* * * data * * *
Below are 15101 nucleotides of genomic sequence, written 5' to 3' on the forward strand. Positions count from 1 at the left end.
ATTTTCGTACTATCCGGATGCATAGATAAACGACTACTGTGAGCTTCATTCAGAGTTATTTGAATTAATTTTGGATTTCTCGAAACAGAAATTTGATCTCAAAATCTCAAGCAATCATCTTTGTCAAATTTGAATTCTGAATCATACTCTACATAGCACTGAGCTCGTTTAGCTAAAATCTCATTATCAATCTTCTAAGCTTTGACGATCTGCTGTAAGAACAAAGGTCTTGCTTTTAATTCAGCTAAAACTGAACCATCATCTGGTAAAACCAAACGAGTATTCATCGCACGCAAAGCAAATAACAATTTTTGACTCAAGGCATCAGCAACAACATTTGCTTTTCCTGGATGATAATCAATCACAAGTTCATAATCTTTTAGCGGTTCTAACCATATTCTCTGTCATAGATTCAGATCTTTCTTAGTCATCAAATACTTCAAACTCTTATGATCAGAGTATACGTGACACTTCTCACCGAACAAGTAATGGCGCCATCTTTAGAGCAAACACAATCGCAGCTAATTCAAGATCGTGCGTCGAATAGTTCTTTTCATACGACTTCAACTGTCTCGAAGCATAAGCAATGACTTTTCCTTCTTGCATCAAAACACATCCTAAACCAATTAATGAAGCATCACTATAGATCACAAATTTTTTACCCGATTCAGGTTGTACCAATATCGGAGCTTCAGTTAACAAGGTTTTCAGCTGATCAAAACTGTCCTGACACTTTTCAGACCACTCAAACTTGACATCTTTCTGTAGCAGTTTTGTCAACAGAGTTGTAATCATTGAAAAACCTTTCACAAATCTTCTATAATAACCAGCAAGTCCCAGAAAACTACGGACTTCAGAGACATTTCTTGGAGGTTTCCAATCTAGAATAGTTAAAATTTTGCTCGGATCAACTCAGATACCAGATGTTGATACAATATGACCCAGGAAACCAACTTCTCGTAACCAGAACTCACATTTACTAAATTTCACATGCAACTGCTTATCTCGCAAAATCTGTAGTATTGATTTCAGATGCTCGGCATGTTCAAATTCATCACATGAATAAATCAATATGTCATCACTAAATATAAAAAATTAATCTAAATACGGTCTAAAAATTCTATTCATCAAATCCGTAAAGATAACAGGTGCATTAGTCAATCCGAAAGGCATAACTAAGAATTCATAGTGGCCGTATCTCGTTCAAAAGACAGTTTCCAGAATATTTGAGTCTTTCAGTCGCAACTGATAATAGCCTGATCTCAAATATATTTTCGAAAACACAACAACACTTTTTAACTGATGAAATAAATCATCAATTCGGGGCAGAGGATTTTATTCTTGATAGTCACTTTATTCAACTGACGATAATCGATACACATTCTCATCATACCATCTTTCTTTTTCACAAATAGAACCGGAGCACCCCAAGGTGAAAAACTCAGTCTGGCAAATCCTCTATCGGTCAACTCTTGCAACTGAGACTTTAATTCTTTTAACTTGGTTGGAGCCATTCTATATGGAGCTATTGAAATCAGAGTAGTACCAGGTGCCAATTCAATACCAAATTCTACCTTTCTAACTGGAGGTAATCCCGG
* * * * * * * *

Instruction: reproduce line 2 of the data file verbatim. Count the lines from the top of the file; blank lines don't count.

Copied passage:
ATTTTCGTACTATCCGGATGCATAGATAAACGACTACTGTGAGCTTCATTCAGAGTTATTTGAATTAATTTTGGATTTCTCGAAACAGAAATTTGATCTCAAAATCTCAAGCAATCATCTTTGTCAAATTTGAATTCTGAATCATACTCTACATAGCACTGAGCTCGTTTAGCTAAAATCTCATTATCAATCTTCTAAGCTTTGACGATCTGCTGTAAGAACAAAGGTCTTGCTTTTAATTCAGCTAAAACTGAACCATCATCTGGTAAAACCAAACGAGTATTCATCGCACGCAAAGCAAATAACAATTTTTGACTCAAGGCATCAGCAACAACATTTGCTTTTCCTGGATGATAATCAATCACAAGTTCATAATCTTTTAGCGGTTCTAACCATATTCTCTGTCATAGATTCAGATCTTTCTTAGTCATCAAATACTTCAAACTCTTATGATCAGAGTATACGTGACACTTCTCACCGAACAAGTAATGGCGCCATCTTTAGAGCAAACACAATCGCAGCTAATTCAAGATCGTGCGTCGAATAGTTCTTTTCATACGACTTCAACTGTCTCGAAGCATAAGCAATGACTTTTCCTTCTTGCATCAAAACACATCCTAAACCAATTAATGAAGCATCACTATAGATCACAAATTTTTTACCCGATTCAGGTTGTACCAATATCGGAGCTTCAGTTAACAAGGTTTTCAGCTGATCAAAACTGTCCTGACACTTTTCAGACCACTCAAACTTGACATCTTTCTGTAGCAGTTTTGTCAACAGAGTTGTAATCATTGAAAAACCTTTCACAAATCTTCTATAATAACCAGCAAGTCCCAGAAAACTACGGACTTCAGAGACATTTCTTGGAGGTTTCCAATCTAGAATAGTTAAAATTTTGCTCGGATCAACTCAGATACCAGATGTTGATACAATATGACCCAGGAAACCAACTTCTCGTAACCAGAACTCACATTTACTAAATTTCACATGCAACTGCTTATCTCGCAAAATCTGTAGTATTGATTTCAGATGCTCGGCATGTTCAAATTCATCACATGAATAAATCAATATGTCATCACTAAATATAAAAAATTAATCTAAATACGGTCTAAAAATTCTATTCATCAAATCCGTAAAGATAACAGGTGCATTAGTCAATCCGAAAGGCATAACTAAGAATTCATAGTGGCCGTATCTCGTTCAAAAGACAGTTTCCAGAATATTTGAGTCTTTCAGTCGCAACTGATAATAGCCTGATCTCAAATATATTTTCGAAAACACAACAACACTTTTTAACTGATGAAATAAATCATCAATTCGGGGCAGAGGATTTTATTCTTGATAGTCACTTTATTCAACTGACGATAATCGATACACATTCTCATCATACCATCTTTCTTTTTCACAAATAGAACCGGAGCACCCCAAGGTGAAAAACTCAGTCTGGCAAATCCTCTATCGGTCAACTCTTGCAACTGAGACTTTAATTCTTTTAACTTGGTTGGAGCCATTCTATATGGAGCTATTGAAATCAGAGTAGTACCAGGTGCCAATTCAATACCAAATTCTACCTTTCTAACTGGAGGTAATCCCGG